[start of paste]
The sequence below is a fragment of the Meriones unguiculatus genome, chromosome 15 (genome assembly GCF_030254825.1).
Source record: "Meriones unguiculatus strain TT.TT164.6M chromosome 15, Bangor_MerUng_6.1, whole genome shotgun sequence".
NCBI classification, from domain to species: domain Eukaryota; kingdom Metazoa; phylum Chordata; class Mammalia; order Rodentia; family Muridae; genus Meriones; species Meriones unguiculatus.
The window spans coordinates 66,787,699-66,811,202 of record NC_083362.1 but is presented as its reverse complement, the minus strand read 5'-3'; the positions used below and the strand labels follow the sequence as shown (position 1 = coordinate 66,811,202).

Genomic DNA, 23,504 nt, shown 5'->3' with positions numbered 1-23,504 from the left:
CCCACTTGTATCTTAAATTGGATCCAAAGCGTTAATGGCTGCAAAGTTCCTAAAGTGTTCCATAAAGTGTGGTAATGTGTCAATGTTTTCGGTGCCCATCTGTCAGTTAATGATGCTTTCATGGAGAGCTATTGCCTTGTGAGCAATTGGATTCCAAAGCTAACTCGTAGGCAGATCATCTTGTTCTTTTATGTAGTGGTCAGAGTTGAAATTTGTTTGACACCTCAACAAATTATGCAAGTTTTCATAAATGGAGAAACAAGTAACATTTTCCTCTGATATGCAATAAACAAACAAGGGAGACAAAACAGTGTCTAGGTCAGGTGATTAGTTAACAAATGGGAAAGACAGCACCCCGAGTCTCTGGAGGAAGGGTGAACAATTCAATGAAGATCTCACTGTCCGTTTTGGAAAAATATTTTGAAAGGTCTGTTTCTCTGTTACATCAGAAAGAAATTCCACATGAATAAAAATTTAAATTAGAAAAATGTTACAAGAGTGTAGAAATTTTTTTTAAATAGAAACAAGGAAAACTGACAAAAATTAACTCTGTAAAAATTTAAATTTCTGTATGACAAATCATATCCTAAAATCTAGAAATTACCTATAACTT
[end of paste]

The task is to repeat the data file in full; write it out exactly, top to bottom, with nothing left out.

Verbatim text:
The sequence below is a fragment of the Meriones unguiculatus genome, chromosome 15 (genome assembly GCF_030254825.1).
Source record: "Meriones unguiculatus strain TT.TT164.6M chromosome 15, Bangor_MerUng_6.1, whole genome shotgun sequence".
NCBI classification, from domain to species: domain Eukaryota; kingdom Metazoa; phylum Chordata; class Mammalia; order Rodentia; family Muridae; genus Meriones; species Meriones unguiculatus.
The window spans coordinates 66,787,699-66,811,202 of record NC_083362.1 but is presented as its reverse complement, the minus strand read 5'-3'; the positions used below and the strand labels follow the sequence as shown (position 1 = coordinate 66,811,202).

Genomic DNA, 23,504 nt, shown 5'->3' with positions numbered 1-23,504 from the left:
CCCACTTGTATCTTAAATTGGATCCAAAGCGTTAATGGCTGCAAAGTTCCTAAAGTGTTCCATAAAGTGTGGTAATGTGTCAATGTTTTCGGTGCCCATCTGTCAGTTAATGATGCTTTCATGGAGAGCTATTGCCTTGTGAGCAATTGGATTCCAAAGCTAACTCGTAGGCAGATCATCTTGTTCTTTTATGTAGTGGTCAGAGTTGAAATTTGTTTGACACCTCAACAAATTATGCAAGTTTTCATAAATGGAGAAACAAGTAACATTTTCCTCTGATATGCAATAAACAAACAAGGGAGACAAAACAGTGTCTAGGTCAGGTGATTAGTTAACAAATGGGAAAGACAGCACCCCGAGTCTCTGGAGGAAGGGTGAACAATTCAATGAAGATCTCACTGTCCGTTTTGGAAAAATATTTTGAAAGGTCTGTTTCTCTGTTACATCAGAAAGAAATTCCACATGAATAAAAATTTAAATTAGAAAAATGTTACAAGAGTGTAGAAATTTTTTTTAAATAGAAACAAGGAAAACTGACAAAAATTAACTCTGTAAAAATTTAAATTTCTGTATGACAAATCATATCCTAAAATCTAGAAATTACCTATAACTT